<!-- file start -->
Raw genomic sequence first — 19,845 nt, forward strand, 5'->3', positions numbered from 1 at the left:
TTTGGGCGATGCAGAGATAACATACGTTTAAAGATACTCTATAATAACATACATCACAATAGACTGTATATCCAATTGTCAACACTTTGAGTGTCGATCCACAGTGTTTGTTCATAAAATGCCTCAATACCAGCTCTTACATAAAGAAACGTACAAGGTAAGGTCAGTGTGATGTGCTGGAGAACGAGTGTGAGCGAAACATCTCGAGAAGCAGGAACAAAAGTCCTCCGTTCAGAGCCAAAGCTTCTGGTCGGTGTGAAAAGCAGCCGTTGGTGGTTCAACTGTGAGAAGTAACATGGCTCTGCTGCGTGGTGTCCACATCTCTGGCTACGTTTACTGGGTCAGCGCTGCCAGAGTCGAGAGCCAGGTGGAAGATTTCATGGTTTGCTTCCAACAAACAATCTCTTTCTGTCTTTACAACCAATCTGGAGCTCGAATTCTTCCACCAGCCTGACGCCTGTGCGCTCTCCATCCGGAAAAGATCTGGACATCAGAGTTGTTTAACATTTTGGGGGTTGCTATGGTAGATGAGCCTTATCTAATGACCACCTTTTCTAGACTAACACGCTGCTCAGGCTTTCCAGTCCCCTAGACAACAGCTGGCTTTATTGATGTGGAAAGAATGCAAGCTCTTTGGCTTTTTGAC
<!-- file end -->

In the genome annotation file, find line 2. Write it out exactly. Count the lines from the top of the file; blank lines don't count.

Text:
TTTGGGCGATGCAGAGATAACATACGTTTAAAGATACTCTATAATAACATACATCACAATAGACTGTATATCCAATTGTCAACACTTTGAGTGTCGATCCACAGTGTTTGTTCATAAAATGCCTCAATACCAGCTCTTACATAAAGAAACGTACAAGGTAAGGTCAGTGTGATGTGCTGGAGAACGAGTGTGAGCGAAACATCTCGAGAAGCAGGAACAAAAGTCCTCCGTTCAGAGCCAAAGCTTCTGGTCGGTGTGAAAAGCAGCCGTTGGTGGTTCAACTGTGAGAAGTAACATGGCTCTGCTGCGTGGTGTCCACATCTCTGGCTACGTTTACTGGGTCAGCGCTGCCAGAGTCGAGAGCCAGGTGGAAGATTTCATGGTTTGCTTCCAACAAACAATCTCTTTCTGTCTTTACAACCAATCTGGAGCTCGAATTCTTCCACCAGCCTGACGCCTGTGCGCTCTCCATCCGGAAAAGATCTGGACATCAGAGTTGTTTAACATTTTGGGGGTTGCTATGGTAGATGAGCCTTATCTAATGACCACCTTTTCTAGACTAACACGCTGCTCAGGCTTTCCAGTCCCCTAGACAACAGCTGGCTTTATTGATGTGGAAAGAATGCAAGCTCTTTGGCTTTTTGAC